- Order entry, master production scheduling, shop floor control, forecasting, resources requirements planning, purchasing distribution resource planning, and cost accounting
Today, MRPIII has added:
- Group technology, preventive maintenance, simulation through-put optimization, demand-pull interfaces, manufacturing decision support, production documentation and computer drawing graphics interfaces.
MRPIII, then, is a technique that centers on the fundamentals of materials and production planning and control. It stresses very accurate data that increases visibility into manufacturing. MRPIII provides a common language for communication—a company game plan that calls for company-wide teamwork and discipline to make it work. It is a basic, comprehensive approach to running a manufacturing operation. There are a large number of MRPIII general purpose systems available today, at a very reasonable cost. There are also two or three MRPIII systems designed specifically for printed circuit fabrication.
Consideration of Advanced Technologies
The remaining 40% of potential performance improvement is contributed by advanced manufacturing technology. In applying the principle of flexibility to new equipment, processes, or materials, one should design the automated system to handle a wide variety of operations, not just one or two. And part of making it flexible is building into its requirements the capability of adding on new technology or replacing parts of the system with new technology as it becomes available. That will require being on top of trends and developments to such an extent that as we design the system for today's needs, we are also working on the needs of tomorrow.
I believe these advanced technologies come into use as part of a "wave theory." That is, the new technology is first picked up by a small group of "initiators," the risk takers, who may be 2−5% of the industry. By the second to the fourth year of this technology, the companies with reputations of being "progressive" have assimilated this technology into their operations. This group numbers 15−18% of the industry. The remaining 80% of the industry will integrate this technology over the next five to 14 years. By this time, if it is still viable, it will be common practice and knowledge. Remember, the printed circuit complexity factor will increase by 10x every 13 years. This is one of the driving forces behind the technology turnover and is a major consideration in the automation planning cycle. By checking how many years a technology has been out, you can place yourself with respect to the “waves,” and use this as part of your technology acquisition targets.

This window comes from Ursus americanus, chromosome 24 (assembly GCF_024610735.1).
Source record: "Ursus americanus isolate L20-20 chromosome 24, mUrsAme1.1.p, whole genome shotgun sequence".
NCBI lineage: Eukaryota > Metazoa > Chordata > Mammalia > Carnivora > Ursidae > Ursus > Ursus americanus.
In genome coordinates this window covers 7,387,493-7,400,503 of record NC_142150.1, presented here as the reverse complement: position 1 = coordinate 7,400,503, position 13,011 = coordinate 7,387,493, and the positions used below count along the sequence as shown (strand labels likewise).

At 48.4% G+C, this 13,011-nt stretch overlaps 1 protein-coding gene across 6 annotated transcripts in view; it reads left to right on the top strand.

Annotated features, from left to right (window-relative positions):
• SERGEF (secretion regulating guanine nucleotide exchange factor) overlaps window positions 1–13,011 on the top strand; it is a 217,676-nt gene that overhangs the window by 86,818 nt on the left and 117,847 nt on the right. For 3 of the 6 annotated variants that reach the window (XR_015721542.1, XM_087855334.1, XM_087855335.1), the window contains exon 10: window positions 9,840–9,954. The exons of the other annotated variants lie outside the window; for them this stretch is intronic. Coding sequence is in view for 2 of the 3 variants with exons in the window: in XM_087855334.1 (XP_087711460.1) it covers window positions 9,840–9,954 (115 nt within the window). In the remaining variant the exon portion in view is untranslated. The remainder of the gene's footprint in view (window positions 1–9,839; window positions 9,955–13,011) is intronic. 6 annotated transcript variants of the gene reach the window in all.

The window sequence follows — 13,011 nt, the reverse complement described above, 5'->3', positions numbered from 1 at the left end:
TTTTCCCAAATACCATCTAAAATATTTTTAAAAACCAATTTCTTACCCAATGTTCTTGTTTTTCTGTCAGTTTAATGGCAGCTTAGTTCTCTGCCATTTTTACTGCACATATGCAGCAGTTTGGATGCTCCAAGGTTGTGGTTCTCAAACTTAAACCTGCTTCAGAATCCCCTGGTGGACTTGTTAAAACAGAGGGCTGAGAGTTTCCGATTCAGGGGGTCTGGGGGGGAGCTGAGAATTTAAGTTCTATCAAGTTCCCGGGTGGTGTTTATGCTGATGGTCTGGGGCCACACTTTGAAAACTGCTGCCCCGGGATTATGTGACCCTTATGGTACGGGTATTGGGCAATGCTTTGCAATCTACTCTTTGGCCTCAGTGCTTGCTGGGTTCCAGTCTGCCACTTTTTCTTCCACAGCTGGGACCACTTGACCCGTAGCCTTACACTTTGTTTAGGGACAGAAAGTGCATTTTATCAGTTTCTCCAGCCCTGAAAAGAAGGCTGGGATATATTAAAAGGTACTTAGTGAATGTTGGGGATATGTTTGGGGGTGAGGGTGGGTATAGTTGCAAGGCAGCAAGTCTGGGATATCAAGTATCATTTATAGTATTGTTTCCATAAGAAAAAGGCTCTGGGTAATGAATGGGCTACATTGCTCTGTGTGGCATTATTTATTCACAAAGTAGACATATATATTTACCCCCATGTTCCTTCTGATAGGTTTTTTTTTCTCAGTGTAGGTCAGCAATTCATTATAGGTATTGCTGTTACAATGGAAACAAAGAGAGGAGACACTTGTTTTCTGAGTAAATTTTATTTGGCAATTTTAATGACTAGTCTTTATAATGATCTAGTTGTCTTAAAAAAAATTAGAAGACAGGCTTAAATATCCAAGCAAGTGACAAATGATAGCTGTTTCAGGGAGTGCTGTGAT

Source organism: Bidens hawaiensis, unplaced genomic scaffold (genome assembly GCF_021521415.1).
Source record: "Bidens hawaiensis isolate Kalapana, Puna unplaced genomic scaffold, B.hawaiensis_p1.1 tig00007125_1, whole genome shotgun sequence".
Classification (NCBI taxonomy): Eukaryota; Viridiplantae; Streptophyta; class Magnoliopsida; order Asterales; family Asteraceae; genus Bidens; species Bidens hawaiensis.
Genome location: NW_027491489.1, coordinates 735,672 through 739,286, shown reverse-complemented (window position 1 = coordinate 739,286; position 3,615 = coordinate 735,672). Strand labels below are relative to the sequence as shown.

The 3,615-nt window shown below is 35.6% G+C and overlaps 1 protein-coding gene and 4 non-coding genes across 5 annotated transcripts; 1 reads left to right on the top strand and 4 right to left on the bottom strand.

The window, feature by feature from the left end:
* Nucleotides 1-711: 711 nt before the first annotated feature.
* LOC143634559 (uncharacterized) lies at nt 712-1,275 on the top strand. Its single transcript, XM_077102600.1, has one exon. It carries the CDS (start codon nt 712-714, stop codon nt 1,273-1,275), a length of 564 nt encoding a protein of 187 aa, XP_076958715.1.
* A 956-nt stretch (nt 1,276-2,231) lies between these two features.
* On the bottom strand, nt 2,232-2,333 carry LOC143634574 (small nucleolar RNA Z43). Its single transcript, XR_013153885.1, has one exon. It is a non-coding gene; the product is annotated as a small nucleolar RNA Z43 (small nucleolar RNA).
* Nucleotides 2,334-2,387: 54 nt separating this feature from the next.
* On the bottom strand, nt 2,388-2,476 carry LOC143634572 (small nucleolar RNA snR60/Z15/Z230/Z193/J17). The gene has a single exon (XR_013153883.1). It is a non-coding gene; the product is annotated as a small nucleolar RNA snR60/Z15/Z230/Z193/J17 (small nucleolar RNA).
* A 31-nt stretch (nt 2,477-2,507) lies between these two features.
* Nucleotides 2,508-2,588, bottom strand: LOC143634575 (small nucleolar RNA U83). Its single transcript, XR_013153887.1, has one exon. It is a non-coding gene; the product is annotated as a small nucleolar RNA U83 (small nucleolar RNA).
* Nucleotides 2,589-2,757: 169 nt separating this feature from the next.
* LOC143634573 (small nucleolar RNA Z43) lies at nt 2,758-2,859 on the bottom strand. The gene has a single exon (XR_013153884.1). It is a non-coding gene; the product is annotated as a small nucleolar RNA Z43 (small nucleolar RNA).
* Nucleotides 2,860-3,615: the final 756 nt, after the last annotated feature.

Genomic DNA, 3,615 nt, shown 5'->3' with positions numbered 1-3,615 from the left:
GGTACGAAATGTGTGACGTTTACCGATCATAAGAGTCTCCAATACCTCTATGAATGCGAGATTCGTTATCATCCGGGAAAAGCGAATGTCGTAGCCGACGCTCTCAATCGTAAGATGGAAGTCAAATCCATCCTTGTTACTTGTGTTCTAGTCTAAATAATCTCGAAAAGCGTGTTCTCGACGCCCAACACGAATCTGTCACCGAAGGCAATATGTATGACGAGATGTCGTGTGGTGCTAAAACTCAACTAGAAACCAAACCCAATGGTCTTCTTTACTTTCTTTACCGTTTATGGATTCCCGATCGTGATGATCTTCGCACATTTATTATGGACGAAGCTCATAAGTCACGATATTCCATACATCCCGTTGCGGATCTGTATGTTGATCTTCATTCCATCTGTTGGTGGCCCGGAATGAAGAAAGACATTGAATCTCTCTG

Compatibility: the coexistence of automation and manual techniques
One of the simple truths in automation is "If you can't do it manually, what makes you think you will do it by automation," and the corollary, "automate for quality" is a myth. Automate for consistency, either consistent quality or consistent scrap. The automated system must share the same heritage as the manual systems. The most suitable manual technique for automation is Lean (JIT) or the continuous pull production technique. It focuses on many of the following problems in a conventional material flow system:
- Excess inventories queue and safety buffer
- Extensive repair and rework
Lean (synchronized) manufacturing is a logistics approach designed to result in minimum inventory by having material arrive at each operation just in time to be used.
Orders in a Lean system are pulled through the system by demand. They are often triggered by a reorder point system called "kanban." Every time a container of parts or materials is issued, the item is immediately ordered.
Lean applies to job shop, batch, and assembly line manufacturing but is most common in high volume, repetitive processes where a common product is being manufactured. The Lean approach reduces inventory or buffers of all types to a point where it cannot hide problems like unsuitable materials, late deliveries, or inconsistent processes. LEAN forces a business to stop the line and fix the problem before rework is created. LEAN implies changing the physical process and plant layout to reduce transit time and therefore cost and buffers. Again this shares a common philosophy with Grouped Flow Manufacturing Cells and TQC. TQC must exist within any business considering implementing LEAN. The TQC methodology must be applied everywhere by top management, even to developing a strong supplier relationship and maintenance program.
The payback of a TQC/LEAN program are real savings in dollars! Higher quality is achieved, lower inventories, work-in- process inventory tracking is no longer essential, space is reduced, equipment utilization is higher, and labor cost of all types (direct and indirect) is lower.